42  AU  Looks on track  TAFE SA 

Cruiser (SAV) – this time they will tow the trailer that belongs with the car.

43  GB  Looks on track  Ardingly College 

Cruiser (Ardingly Solar Car) – this high-school team came 6th in the iESC Cruiser class, but have upgraded the car since then. They participated in the Albi Eco Race.

44  US  Looks on track  Appalachian State University (Sunergy) 

Cruiser (ROSE) – as with some European teams, they have been testing at an airport. They are also upgrading the car.

45  PL  Looks on track  Lodz Solar Team 

Cruiser (Eagle Two) – they have produced a solar baby, which is a prize that lasts.

46  SE  Looks on track  JU Solar Team 

Challenger (new car: Axelent) – they have a rolling test chassis, a body, and a battery. The body design seems long and thin. They will reveal their car on 30 August.

47  JP  Looks on track  Nagoya Institute of Technology 

Challenger (new car: Horizon Ace) – no news on the new design as yet. There has been no word on a car reveal.


public domain photo

49  TH  Hmmm  Siam Technical College 

Cruiser (new car: STC-3) – there have been no reports from them on social media. There has been no word on a car reveal.

Siam Technical College BWSC 2017 aftermovie (they raced in the Cruiser class)

51  SE  Looks on track  Chalmers Solar Team 

Challenger (new team with car: Alfrödull) – their final render resembles the car of the South African NWU team. They have a rolling chassis, and hope to ship the car in early June.

55  MA  Hmmm  Mines Rabat Solar Team 

Challenger (new car: Eleadora 2) – their new catamaran will look like this. They have made a mould for their body, but the shipping date must be approaching fast.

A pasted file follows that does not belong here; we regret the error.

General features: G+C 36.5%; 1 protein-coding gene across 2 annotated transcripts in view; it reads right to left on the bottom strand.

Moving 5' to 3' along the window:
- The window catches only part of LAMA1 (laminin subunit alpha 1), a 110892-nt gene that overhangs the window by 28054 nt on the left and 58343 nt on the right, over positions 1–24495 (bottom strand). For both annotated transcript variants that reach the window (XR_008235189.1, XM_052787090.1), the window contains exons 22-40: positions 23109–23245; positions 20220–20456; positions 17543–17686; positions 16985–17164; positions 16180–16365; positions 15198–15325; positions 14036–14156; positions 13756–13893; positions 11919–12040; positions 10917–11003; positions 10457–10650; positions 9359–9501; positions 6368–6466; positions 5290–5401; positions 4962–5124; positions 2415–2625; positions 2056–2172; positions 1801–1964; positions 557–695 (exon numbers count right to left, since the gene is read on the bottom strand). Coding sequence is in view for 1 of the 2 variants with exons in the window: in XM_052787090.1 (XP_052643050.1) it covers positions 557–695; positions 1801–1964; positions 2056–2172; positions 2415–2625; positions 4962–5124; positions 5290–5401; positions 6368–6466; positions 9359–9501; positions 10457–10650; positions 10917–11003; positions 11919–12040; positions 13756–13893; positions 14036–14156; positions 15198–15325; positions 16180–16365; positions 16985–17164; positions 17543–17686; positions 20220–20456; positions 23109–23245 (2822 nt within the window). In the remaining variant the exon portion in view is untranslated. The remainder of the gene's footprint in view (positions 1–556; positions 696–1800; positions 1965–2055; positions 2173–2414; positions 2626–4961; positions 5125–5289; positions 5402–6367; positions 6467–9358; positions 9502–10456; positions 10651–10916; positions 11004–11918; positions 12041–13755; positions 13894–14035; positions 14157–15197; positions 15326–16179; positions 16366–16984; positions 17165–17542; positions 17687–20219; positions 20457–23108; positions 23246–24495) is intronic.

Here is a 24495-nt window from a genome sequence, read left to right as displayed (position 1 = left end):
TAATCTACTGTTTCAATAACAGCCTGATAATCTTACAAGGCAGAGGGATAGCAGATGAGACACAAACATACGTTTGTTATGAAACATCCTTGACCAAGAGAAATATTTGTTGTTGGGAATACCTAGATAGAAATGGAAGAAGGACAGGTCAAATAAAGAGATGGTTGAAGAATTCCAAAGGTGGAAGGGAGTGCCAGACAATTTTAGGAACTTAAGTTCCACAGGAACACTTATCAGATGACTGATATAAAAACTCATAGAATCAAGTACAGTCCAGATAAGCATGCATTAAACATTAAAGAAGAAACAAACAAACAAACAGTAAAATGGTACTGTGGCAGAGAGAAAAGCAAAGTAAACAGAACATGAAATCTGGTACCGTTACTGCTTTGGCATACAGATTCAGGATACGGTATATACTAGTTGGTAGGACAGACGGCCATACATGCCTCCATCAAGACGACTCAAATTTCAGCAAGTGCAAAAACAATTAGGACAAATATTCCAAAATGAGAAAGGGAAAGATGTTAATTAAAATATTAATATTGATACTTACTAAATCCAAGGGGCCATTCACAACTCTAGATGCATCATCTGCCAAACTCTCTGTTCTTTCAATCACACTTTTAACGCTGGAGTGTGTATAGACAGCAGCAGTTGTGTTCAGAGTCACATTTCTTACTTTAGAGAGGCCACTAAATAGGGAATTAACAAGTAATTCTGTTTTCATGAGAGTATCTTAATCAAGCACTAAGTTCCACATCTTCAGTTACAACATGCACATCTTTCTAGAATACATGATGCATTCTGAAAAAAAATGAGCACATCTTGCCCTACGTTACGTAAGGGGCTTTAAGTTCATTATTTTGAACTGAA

63  SA  Hmmm  Alfaisal Solar Car Team 

Challenger (new car: Areej 1) – they had hoped to race at ASC 2018, but did not make it. There has been no word on a car reveal, but progress seems good, and they have both a rolling chassis and a bottom shell. The car name is a pun: AREG/Areej is an acronym for Alfaisal Renewable Energy Group but also means “the scent of a flowery garden” in Arabic.

66  US  Looks on track  Berkeley (CalSol) 

Cruiser (new car: Tachyon) – they have a shell. They will also attend FSGP 2019. There has been no word on a car reveal.

67  US  Looks like they might not make WSC  Golden State (UCLA / SMC) 

Cruiser (new team with car: The Golden Bear) – they have removed references to attending the WSC from their website. There has been no word on a car reveal.

70  DE  Looks on track  Sonnenwagen Aachen 

Challenger (new car: Covestro Sonnenwagen) – they have a car-racing game app starring their car. They will reveal their car on 22 July.

75  AU  Looks on track  University of New South Wales / Sunswift 

Cruiser (Violet) – they have been testing their car on the track.

77  CA  Looks on track  University of Toronto (Blue Sky) 

Challenger (new car: Viridian) – they plan to unveil the new car on 24 June.

80  CN  Hmmm  Beijing Institute of Technology

Cruiser (new car: Sun Shuttle III). There has been no word on a car reveal.


photo: Anthony Dekker

82  KR  Looks on track  Kookmin University Solar Team 

Challenger (new car: WooRi) – no news on the new design as yet. There has been no word on a car reveal.

KUST BWSC 2017 aftermovie (they raced in the Challenger class)